The decades since have passed beyond us much faster than any of us imagined they could. WE are now the older men, with memories to pass on to younger generations who perhaps think of us more as the baby boomer hippies rather than the young men out to change the world for the better, who both utterly failed and succeeded beyond our wildest expectations. Old threats vanquished, we now face new and confusing challenges, and once again finding those in power failing us and this fresh new generation paying THEIR price for life, liberty and the pursuit of happiness. The mantle has been passed to US; shall we stand idly by while caskets draped in American flags continue to return across oceans that no longer protect us, while people in places most of us can't find on maps learn to hate us for manufactured reasons having nothing to do with who we are as a people? America STILL can stand for something precious in this world; it remains to us to lend voice to that truth.
My brothers, thank you for finding me worthy to join you here, practicing with full force the rights we served to protect, in one capacity or another. You will find me a harsh practitioner of those rights, for I have lived long enough to actually think that I could be called to arms to protect those same rights, only this time from DOMESTIC threats, which I never in my wildest dreamed imaginable. No, I doubt very seriously that any of us will find ourselves becoming involved in some sort of insurgency against our own brothers, as we did back in the civil war, but I do believe that those now here will utilize this amazing and powerful forum to speak out and shine the bright light of reason on these outrages perpetrated by our present administration and those in congress who enable them to do such damage to our precious constitution, our armed forces, and the prestige that we once enjoyed around the world as that "shining city on the hill".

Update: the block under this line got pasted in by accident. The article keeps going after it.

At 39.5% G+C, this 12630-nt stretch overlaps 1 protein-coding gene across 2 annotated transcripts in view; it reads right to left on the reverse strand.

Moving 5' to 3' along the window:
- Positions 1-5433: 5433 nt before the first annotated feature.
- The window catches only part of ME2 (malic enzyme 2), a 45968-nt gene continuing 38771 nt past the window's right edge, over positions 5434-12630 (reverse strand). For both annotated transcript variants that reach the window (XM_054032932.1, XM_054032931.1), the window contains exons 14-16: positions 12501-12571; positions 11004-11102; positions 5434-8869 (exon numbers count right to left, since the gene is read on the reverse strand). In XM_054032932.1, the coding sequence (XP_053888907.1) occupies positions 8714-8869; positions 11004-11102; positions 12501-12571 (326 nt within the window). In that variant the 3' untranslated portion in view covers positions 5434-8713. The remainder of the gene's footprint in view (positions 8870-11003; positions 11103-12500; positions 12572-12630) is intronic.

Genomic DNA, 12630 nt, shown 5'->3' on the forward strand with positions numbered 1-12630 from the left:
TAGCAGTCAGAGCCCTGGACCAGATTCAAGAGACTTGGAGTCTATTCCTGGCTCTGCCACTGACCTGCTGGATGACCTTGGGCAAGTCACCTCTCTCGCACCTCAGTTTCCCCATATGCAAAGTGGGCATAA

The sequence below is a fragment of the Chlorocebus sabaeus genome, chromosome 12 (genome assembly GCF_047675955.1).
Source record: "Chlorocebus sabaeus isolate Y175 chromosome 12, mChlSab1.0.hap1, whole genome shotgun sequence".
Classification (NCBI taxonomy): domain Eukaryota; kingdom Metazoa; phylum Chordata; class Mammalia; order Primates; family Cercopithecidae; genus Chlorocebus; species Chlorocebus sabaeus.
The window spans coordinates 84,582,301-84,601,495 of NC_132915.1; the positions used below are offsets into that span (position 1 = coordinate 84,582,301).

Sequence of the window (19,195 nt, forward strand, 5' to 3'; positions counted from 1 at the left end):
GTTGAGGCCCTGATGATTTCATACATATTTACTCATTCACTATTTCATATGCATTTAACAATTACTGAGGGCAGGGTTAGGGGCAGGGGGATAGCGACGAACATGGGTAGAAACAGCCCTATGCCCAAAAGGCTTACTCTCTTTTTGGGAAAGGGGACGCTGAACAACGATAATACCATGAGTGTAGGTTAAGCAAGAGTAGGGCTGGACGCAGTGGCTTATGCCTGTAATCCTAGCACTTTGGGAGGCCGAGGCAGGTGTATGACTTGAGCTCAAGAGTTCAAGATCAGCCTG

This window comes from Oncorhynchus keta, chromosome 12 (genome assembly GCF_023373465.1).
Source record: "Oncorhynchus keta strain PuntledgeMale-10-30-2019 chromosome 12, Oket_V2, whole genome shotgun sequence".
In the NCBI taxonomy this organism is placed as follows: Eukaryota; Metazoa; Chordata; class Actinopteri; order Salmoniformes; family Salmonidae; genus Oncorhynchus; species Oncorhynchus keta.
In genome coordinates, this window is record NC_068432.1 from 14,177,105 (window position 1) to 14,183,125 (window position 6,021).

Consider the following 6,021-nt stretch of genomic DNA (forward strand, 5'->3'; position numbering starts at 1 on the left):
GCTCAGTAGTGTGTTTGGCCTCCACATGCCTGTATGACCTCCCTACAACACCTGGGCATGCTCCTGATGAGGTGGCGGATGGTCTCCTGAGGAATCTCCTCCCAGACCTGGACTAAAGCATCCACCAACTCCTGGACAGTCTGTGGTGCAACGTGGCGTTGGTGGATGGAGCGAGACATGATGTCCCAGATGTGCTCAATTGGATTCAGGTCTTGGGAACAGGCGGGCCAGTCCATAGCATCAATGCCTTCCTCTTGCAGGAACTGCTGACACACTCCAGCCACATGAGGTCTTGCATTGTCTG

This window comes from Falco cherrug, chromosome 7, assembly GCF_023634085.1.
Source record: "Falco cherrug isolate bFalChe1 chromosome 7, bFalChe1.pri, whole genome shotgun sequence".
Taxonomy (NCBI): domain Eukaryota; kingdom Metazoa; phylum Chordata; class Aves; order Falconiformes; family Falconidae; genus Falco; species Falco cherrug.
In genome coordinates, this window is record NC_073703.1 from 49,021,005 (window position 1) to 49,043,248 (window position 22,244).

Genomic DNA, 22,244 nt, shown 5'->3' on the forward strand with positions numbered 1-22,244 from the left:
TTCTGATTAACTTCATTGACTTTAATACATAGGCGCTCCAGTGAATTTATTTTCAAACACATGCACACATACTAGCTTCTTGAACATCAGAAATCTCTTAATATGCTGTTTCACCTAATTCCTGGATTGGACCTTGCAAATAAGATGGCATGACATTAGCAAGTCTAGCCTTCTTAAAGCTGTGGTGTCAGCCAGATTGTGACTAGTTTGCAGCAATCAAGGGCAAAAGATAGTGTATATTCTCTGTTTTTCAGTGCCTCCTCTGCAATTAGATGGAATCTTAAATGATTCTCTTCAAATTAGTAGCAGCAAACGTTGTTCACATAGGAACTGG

So, once again, thank you, and you can be rest assured they can shut me up when they pull this keyboard out of my cold, dead fingers.